Navajo Nation President Jonathan Nez has reissued a state of emergency multiple times and implemented several lockdowns, on and off mandatory curfews, mandatory facemasks, and checkpoints limiting flow in and out of the nation—measures Indigenous communities around the world have taken to prevent contagion.

COVID-19 has disproportionately affected Indigenous communities all over the world, from Brazil to Australia, highlighting a global pattern of colonial governments that continuously fail Indigenous peoples. Indigenous communities have had to take matters into their own hands in response.

It’s common for Navajo families to set up multigenerational homes, often sheltering up to 10 or 12 people, many of whom are elders, in the same house. Dundon said that makes it difficult to maintain distance from others and likely contributes to the growing number of COVID-19 cases. But there are bigger issues as well, including the lack of clean, running water in nearly 30 percent of homes, too little government funding, too few medical staff on reservations, and a shortage of sanitizers and medical-grade protective gear, Dundon said.





The Trump administration and Senate Republicans are reportedly considering a plan to pressure U.S. schools to reopen in the fall by attaching conditions or incentives to desperately needed Covid-19 relief funds as educators and parents warn that—in addition to being unpopular—the White House push to send children back to the classroom without an adequate safety strategy is reckless and dangerous.

With school districts across the nation in need of billions of dollars in funding to prepare for potential reopenings, the Washington Post reported Wednesday that “the White House and Republicans are debating whether to take a carrot or a stick approach with the aid.”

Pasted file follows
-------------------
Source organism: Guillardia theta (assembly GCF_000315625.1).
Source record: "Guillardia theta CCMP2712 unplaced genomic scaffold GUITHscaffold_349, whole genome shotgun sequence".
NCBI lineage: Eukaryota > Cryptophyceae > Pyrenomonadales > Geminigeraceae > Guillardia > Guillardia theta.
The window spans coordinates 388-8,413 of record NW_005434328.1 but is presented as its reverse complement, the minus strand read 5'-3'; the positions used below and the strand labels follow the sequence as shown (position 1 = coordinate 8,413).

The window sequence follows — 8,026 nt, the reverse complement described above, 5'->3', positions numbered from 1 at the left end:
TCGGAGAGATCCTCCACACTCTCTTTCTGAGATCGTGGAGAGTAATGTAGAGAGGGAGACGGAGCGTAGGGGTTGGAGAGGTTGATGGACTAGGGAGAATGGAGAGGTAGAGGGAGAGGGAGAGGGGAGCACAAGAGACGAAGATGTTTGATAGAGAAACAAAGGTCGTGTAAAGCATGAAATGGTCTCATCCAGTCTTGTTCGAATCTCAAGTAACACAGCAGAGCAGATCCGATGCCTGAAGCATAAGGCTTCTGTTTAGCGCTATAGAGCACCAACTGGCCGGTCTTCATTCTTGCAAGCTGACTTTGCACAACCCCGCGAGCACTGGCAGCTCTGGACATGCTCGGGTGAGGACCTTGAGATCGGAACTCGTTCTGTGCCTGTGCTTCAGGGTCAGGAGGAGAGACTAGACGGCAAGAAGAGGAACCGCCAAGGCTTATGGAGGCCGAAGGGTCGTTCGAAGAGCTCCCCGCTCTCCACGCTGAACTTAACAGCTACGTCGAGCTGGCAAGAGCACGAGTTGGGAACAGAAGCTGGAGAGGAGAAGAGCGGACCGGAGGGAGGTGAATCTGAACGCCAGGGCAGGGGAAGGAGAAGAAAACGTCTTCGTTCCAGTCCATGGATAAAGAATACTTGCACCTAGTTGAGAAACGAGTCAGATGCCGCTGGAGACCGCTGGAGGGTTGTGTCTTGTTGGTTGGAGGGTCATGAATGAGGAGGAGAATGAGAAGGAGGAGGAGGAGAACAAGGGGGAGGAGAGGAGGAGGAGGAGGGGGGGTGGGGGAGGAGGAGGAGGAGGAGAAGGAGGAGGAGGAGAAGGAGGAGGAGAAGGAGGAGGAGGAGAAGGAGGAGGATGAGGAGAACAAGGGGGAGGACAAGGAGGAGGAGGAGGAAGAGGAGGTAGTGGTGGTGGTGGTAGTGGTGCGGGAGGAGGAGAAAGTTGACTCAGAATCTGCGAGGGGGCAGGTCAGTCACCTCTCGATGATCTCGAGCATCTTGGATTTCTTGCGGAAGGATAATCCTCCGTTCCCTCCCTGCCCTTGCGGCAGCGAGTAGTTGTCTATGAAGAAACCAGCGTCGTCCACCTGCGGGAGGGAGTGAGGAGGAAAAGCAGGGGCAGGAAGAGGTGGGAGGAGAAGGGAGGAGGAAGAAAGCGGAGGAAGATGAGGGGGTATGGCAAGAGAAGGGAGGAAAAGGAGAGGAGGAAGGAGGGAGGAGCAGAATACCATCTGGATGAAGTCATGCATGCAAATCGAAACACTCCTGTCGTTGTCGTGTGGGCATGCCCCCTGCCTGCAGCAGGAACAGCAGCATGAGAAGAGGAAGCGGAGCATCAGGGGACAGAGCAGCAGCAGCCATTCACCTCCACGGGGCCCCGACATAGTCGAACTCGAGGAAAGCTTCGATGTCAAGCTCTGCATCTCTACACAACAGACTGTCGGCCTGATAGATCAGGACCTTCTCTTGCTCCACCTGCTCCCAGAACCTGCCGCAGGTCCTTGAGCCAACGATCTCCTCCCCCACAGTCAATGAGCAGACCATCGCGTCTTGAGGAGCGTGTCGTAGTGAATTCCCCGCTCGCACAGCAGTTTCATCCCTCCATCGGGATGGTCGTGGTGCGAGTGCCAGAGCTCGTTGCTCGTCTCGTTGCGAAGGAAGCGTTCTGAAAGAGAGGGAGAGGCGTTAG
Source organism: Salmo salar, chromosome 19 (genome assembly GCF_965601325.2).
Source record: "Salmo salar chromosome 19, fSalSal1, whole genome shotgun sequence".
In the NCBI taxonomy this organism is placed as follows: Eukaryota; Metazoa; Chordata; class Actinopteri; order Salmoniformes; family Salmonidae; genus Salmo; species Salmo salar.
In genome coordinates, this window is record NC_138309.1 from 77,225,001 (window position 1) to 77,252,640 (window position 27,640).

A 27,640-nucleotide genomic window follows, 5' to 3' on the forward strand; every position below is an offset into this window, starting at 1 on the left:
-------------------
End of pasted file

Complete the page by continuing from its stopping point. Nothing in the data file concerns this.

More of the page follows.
“Some White House officials are pushing for conditioning the aid on schools reopening partly or fully, but others involved prefer to offer incentives to schools to take steps to reopen,” according to the Post. One anonymous Senate GOP aide told the Post that “there are those who would rather incentivize good behavior, and others want to punish bad behavior.”

Teachers and public health experts have voiced alarm at the Trump administration’s aggressive push to reopen schools as states across the U.S. see a surge in Covid-19 infections and hospitalizations, cautioning that sending children back to full in-person classes without adequate precautions in place could endanger students and faculty—a warning the Centers for Disease Control and Prevention has echoed.


Almost fascist.


fasc•ism făsh′ĭz″əm►

A system of government marked by centralization of authority under a dictator, a capitalist economy subject to stringent governmental controls, violent suppression of the opposition, and typically a policy of belligerent nationalism and racism.
A political philosophy or movement based on or advocating such a system of government.
It’s fascism.


“Fascism should more appropriately be called Corporatism because it is a merger of state and corporate power.”
― Benito Mussolini



Representative Alexandria Ocasio-Cortez will spearhead a new campaign to push Gov. Andrew M. Cuomo to tax billionaires who live in New York State and use the money to assist people hurt by the pandemic-fueled economic crisis.

Similar measures targeting the wealthy have stalled in Albany, opposed by Republicans who long controlled the State Senate or by Mr. Cuomo, a third-term Democrat who has made his tax-cutting ways a central platform of his decade-long tenure.

But the environment has changed: Democrats gained control of both houses of the Legislature in a “blue wave” election in 2018, and the effects of the coronavirus-forced shutdown have created a $13 billion state budget shortfall.